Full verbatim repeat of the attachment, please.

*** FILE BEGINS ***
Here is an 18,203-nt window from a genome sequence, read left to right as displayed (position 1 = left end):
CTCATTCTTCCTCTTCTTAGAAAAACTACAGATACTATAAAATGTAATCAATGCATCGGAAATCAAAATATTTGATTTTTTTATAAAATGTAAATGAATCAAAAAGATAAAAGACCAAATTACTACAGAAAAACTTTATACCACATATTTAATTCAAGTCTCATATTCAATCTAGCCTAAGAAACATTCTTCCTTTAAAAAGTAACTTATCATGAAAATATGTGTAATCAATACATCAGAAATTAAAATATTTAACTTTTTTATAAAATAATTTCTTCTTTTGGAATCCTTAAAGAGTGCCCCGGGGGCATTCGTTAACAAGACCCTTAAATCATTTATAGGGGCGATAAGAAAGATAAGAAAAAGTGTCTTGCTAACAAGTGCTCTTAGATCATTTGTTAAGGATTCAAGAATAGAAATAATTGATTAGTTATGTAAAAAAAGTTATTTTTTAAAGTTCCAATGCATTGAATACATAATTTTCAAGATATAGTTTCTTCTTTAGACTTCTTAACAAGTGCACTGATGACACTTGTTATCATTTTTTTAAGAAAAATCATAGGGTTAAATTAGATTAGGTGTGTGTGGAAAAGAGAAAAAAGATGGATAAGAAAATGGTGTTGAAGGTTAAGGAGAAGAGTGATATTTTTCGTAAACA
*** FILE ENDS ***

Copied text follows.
Here is an 18,203-nt window from a genome sequence, read left to right as displayed (position 1 = left end):
CTCATTCTTCCTCTTCTTAGAAAAACTACAGATACTATAAAATGTAATCAATGCATCGGAAATCAAAATATTTGATTTTTTTATAAAATGTAAATGAATCAAAAAGATAAAAGACCAAATTACTACAGAAAAACTTTATACCACATATTTAATTCAAGTCTCATATTCAATCTAGCCTAAGAAACATTCTTCCTTTAAAAAGTAACTTATCATGAAAATATGTGTAATCAATACATCAGAAATTAAAATATTTAACTTTTTTATAAAATAATTTCTTCTTTTGGAATCCTTAAAGAGTGCCCCGGGGGCATTCGTTAACAAGACCCTTAAATCATTTATAGGGGCGATAAGAAAGATAAGAAAAAGTGTCTTGCTAACAAGTGCTCTTAGATCATTTGTTAAGGATTCAAGAATAGAAATAATTGATTAGTTATGTAAAAAAAGTTATTTTTTAAAGTTCCAATGCATTGAATACATAATTTTCAAGATATAGTTTCTTCTTTAGACTTCTTAACAAGTGCACTGATGACACTTGTTATCATTTTTTTAAGAAAAATCATAGGGTTAAATTAGATTAGGTGTGTGTGGAAAAGAGAAAAAAGATGGATAAGAAAATGGTGTTGAAGGTTAAGGAGAAGAGTGATATTTTTCGTAAACA